Original Articles| Volume 23, ISSUE 4, P225-230, May 2000

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A combined ischemic compression and spinal manipulation in the treatment of fibromyalgia: A preliminary estimate of dose and efficacy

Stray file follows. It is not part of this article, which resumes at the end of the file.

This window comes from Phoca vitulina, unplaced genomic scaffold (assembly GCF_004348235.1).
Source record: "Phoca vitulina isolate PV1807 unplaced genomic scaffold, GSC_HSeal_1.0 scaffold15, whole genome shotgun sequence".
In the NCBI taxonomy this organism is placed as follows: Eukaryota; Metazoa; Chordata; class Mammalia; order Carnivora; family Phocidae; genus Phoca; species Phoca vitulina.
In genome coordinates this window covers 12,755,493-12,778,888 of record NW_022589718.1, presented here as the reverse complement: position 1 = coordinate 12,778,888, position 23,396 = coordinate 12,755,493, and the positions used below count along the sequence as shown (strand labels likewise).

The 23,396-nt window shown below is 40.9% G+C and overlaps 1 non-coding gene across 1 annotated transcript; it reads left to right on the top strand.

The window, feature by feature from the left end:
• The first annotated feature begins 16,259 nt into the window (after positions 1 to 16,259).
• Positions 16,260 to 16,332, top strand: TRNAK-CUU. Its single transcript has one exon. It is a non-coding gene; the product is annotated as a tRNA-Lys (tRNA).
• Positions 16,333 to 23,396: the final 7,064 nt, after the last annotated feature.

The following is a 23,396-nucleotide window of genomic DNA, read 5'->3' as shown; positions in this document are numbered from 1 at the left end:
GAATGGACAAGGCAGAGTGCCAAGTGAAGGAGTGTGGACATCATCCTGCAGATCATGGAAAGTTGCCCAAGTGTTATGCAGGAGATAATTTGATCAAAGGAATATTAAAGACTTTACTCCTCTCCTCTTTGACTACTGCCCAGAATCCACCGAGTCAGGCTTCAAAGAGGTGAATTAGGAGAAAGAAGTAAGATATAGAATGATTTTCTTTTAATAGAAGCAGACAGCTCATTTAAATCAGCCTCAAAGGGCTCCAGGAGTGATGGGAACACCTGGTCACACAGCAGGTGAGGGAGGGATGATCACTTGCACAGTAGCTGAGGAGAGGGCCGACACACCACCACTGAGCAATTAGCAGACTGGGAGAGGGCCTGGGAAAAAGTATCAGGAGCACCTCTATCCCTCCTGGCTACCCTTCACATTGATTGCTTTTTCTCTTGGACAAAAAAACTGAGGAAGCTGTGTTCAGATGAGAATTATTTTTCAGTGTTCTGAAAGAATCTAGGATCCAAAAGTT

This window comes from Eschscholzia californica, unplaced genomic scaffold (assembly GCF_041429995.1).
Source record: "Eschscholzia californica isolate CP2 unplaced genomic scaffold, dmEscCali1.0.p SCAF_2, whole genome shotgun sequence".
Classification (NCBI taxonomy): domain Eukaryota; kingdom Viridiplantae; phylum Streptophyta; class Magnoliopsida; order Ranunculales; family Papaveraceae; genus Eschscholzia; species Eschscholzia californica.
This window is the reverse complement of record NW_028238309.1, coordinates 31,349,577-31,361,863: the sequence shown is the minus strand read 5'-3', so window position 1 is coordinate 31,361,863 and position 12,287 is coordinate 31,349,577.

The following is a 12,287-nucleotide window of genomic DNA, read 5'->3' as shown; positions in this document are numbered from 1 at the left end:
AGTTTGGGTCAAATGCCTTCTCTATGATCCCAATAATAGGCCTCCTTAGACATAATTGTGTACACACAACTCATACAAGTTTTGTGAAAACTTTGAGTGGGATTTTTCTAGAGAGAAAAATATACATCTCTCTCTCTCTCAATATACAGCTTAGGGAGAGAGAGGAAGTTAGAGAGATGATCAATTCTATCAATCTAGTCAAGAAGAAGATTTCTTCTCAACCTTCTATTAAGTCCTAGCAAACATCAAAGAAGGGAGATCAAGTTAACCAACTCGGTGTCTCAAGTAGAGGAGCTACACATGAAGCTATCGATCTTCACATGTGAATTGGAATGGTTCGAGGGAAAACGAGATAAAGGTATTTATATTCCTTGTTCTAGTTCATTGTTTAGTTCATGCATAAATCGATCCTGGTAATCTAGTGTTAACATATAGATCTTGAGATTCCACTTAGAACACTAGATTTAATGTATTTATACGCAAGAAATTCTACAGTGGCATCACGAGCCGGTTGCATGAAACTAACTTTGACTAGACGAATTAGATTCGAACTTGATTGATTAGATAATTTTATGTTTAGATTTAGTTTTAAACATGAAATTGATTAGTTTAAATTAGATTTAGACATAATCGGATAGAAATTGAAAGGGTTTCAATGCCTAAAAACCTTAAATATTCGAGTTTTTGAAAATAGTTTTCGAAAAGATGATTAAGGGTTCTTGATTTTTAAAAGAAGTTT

Objectives: To provide preliminary information on whether a regimen of 30 chiropractic treatments that combines ischemic compression and spinal manipulation effectively reduces the intensity of pain, sleep disturbance, and fatigue associated with fibromyalgia. In addition, to study the dose-response relation and identify the baseline characteristics that may serve as predictors of outcome. Design: Subjects were assessed with self-administered questionnaires taken at baseline, after 15 and 30 treatments, and 1 month after the end of the treatment trial. Setting: Private practice. Methods: Participating subjects were adult members of a regional Fibromyalgia Association. Participating subjects had fibromyalgia for more than 3 months. They received 30 treatments including ischemic compression and spinal manipulation. The 3 outcomes being evaluated were pain intensity, fatigue level, and sleep quality. A minimum 50 improvement in pain intensity from baseline to the end of the treatment trial was needed to include the patient in the respondent category. Results: Fifteen women (mean age 51.1 years) completed the trial. A total of 9 (60) patients were classified as respondents. A statistically significant lessening of pain intensity and corresponding improvement in quality of sleep and fatigue level were observed after 15 and 30 treatments. After 30 treatments, the respondents showed an average lessening of 77.2 (standard deviation = 12.3) in pain intensity and an improvement of 63.5 (standard deviation = 31.6) in sleep quality and 74.8 (standard deviation = 23.1) in fatigue level. The improvement in the 3 outcome measures was maintained after 1 month without treatment. Subjects with less than 35 improvement after 15 treatments did not show a satisfactory response after 30 treatments. A trend, determined as not statistically significant, suggests that older subjects with severe and more chronic pain and a greater number of tender points respond more poorly to treatment. Conclusion: This study suggests a potential role for chiropractic care in the management of fibromyalgia. A randomized clinical trial should be conducted to test this hypothesis. (J Manipulative Physiol Ther 2000;23:225–30)


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